metres wide (earlier missions couldn't photograph such small features)
and a whole system might cover only a dozen city blocks. Their sculpted
terrain, cut-bank patterns, and fan-shaped accumulations of debris
look hauntingly similar to flash-flood gully washes in deserts on
Dozens of the gully
systems appear on the shaded sides of hills facing the polar ice
caps. Their geometry suggests that "swimming-pool volumes of water
could be entombed underground until suddenly it's warm enough for
an ice plug to burst, letting all the water rush down the slopes,"
Many of the gully systems
look extraordinarily recent - sharply carved and crossing older,
wind-scoured features. Their appearance is so fresh, in fact, that
it has excited planetary geologists such as MOC designer Mike Malin
to think that Mars "may have experienced massive, short-term climate
changes, where water could come and go in hundreds of years." Indeed,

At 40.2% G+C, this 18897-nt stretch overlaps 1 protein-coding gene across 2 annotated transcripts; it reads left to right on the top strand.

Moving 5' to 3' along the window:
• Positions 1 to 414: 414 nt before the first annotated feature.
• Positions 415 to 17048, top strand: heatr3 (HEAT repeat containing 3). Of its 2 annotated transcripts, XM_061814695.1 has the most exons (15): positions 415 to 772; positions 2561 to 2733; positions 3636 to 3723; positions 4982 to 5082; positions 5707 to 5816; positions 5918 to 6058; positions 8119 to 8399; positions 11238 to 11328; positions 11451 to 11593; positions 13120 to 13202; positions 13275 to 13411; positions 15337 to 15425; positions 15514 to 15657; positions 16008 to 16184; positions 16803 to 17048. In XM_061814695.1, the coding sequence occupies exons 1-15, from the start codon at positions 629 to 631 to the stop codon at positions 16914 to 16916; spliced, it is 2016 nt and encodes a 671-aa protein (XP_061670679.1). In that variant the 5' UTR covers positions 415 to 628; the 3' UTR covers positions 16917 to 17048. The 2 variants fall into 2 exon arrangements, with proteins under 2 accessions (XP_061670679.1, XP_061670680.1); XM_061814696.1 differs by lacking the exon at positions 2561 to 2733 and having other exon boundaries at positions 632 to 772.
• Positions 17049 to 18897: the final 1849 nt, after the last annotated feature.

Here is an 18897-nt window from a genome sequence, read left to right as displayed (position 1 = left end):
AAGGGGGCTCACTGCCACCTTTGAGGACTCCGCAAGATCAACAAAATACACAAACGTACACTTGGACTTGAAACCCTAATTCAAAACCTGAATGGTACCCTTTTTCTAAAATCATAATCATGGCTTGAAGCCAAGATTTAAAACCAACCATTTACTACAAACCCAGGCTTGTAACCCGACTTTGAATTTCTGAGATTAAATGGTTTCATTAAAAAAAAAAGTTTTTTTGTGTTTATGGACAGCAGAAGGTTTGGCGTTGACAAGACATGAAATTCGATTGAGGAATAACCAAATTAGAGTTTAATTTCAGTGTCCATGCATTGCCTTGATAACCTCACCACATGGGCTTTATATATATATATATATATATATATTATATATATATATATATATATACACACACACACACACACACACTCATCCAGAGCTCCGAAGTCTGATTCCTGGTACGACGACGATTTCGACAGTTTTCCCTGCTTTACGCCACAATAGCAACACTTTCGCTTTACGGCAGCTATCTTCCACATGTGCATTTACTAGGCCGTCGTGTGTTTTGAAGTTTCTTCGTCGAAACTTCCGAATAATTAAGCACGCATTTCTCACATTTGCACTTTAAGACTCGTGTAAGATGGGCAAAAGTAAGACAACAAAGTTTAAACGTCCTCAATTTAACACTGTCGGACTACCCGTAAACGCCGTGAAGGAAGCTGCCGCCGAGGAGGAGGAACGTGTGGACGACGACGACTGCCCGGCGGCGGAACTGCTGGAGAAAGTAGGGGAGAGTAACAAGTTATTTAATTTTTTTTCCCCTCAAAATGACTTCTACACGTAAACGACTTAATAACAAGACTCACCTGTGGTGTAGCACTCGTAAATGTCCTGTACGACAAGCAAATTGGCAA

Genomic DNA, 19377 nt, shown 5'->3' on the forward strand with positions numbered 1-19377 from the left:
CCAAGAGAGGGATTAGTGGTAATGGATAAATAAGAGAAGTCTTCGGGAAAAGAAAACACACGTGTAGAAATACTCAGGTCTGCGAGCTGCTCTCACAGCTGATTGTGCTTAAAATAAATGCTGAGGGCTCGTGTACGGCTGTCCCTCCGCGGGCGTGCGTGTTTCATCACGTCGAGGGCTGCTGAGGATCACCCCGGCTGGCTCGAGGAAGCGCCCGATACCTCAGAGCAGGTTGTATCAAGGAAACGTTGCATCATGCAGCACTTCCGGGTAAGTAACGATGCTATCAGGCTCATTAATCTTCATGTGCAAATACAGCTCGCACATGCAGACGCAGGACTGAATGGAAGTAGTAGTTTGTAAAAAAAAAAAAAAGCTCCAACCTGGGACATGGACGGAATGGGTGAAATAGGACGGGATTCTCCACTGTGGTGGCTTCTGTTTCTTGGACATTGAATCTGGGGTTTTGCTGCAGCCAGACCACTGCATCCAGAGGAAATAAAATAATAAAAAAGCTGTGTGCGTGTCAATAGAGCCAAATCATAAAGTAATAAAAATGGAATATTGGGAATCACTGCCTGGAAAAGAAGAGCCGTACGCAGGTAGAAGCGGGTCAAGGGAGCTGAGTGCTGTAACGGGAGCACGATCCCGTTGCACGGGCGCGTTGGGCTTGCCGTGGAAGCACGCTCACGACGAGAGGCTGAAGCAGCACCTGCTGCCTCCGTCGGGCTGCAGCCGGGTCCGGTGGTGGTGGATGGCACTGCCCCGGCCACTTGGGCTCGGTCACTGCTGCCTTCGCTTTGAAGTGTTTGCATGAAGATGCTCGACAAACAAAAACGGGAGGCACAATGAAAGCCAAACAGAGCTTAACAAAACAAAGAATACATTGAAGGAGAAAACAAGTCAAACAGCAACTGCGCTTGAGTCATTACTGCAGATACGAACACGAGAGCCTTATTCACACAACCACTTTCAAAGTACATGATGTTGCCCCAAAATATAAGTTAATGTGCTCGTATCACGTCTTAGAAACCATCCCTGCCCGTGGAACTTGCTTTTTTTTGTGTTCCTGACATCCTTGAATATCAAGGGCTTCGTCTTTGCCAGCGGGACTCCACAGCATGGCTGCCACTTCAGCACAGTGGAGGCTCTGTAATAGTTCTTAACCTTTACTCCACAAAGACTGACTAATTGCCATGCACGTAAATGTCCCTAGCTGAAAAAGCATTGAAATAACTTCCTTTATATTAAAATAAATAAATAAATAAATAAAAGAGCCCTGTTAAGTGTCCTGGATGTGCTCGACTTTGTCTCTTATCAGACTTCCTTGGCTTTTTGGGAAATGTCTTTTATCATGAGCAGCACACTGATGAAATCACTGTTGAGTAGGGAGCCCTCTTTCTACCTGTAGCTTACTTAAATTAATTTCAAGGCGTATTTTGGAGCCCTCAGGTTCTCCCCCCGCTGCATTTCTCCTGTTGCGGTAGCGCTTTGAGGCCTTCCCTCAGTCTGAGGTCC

Garvin said, scientists wonder whether liquid water might exist
on Mars now, buried in some areas perhaps 500 metres underground,
and that "there might be a dynamic cycling of the atmosphere going
on even today."
MOC's findings are
corroborated by data from another instrument on the spacecraft,
the Mars Orbiter Laser Altimeter (MOLA). For 27 months - longer
than a Martian year (one Martian year is 687 Earth days) - MOLA
gauged the daily height of the Red Planet's polar icecaps, meticulously
recording how much frozen material accumulated in winter and eroded
(sublimed or evaporated) in summer in each hemisphere. MOLA documented
that each ice cap has a volume as great as the Greenland ice cap
accumulated debris (or "apron") from this gully on Mars covers
sand dunes that may have formed less than a century ago. [more]
Although the upper
crust of frost is clearly carbon dioxide, scientists are now convinced
that much of both caps' supporting mass must be frozen water-structurally,
"dry ice can't stand up two miles high," Garvin remarked.
MOLA and MOC measured